Premier John Horgan gambled on a snap election during a pandemic and it paid off, thanks to the flawed math of first-past-the-post. With about 45% of the popular vote, Horgan’s NDP will form a false majority government ― that is, the party won a majority of seats without a majority of voter support.
The vote share for the BC NDP increased by about 5% from 2017. With first-past-the-post, small changes in voter preferences are distorted into significant seat changes, giving parties an incentive to go to the polls early.
If almost every vote had counted, NDP voters would have elected the 40 MLAs they deserved, not 55. Green voters would have elected 14 MLAs, not just three. Liberal voters would have elected the 31 MLAs they deserved. Conservative voters would have elected the two MLAs they deserved, and perhaps more if they had run more candidates.
Instead of Liberal voters electing no one on Vancouver Island, they would have elected three MLAs. Instead of electing no one in Burnaby, the Tri-Cities, New Westminster, Pitt Meadows and Maple Ridge, the Liberals would have elected three MLAs there as well. Instead of electing just three MLAs in Vancouver and the North Shore, they would have elected five. Defeated Liberal incumbents like Sam Sullivan, Jas Johal, Michelle Stillwell and Mary Polak have the voting system partially to blame for their results.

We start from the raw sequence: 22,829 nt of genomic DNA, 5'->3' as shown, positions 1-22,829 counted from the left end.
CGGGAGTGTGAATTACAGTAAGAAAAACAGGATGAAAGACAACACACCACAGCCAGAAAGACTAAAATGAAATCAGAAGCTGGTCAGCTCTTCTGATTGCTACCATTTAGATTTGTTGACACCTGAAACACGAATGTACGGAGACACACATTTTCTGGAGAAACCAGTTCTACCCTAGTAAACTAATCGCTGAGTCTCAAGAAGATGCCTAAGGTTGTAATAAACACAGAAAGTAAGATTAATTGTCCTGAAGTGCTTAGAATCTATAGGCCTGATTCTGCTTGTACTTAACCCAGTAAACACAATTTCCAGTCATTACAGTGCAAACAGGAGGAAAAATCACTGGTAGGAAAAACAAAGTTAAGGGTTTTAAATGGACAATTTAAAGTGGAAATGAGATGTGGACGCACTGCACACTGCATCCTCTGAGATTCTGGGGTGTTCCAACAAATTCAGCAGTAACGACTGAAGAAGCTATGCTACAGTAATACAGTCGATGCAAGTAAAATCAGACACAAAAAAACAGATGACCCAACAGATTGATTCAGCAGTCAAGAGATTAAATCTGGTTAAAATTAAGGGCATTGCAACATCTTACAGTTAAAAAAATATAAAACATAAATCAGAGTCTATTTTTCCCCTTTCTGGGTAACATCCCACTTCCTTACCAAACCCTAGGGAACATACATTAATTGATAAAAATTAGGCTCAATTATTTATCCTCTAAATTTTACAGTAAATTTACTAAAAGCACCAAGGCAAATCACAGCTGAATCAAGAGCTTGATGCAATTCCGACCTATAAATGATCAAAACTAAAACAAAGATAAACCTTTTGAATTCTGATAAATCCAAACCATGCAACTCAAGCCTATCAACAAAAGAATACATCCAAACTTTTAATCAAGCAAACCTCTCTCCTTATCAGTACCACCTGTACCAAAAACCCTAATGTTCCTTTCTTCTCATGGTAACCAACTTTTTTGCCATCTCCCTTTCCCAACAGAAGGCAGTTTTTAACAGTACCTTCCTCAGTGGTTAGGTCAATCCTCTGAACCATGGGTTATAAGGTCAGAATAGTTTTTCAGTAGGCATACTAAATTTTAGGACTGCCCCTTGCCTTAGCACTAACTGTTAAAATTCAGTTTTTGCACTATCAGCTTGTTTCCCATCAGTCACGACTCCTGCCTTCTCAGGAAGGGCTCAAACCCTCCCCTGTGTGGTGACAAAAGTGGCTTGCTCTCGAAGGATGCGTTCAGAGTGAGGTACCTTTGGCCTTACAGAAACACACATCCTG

Conversely, in the 14 Interior seats, NDP voters would have elected five MLAs, not just three. In the 10 northern seats, NDP voters would have elected four MLAs, not just two.
“BC voters saw how well a cooperative government worked during COVID-19,” says Fair Vote Canada board member Gisela Ruckert. “Now, parties representing 55% of the voters will be shut out of decision-making for the next four years”
In a September 2020 Leger poll, 95% of BC citizens said they want an electoral system that encourages parties to work together more in the public interest, and that 87% believe that improving our democracy is key to achieving long-term progress on other issues.
With a result reflecting how voters voted, NDP MLAs could have continued to govern cooperatively with the Green MLAs. Cooperation on the ongoing COVID-19 crisis—and BC’s recovery from it—would continue. The main difference would be that more than one party would be holding the reins, ensuring that government decisions reflect the public good without the temptation to accommodate partisan goodies. Political opportunism, as we’ve just seen in BC, would be reduced.
NOTE: BC Election results may change substantially after mailed votes are counted.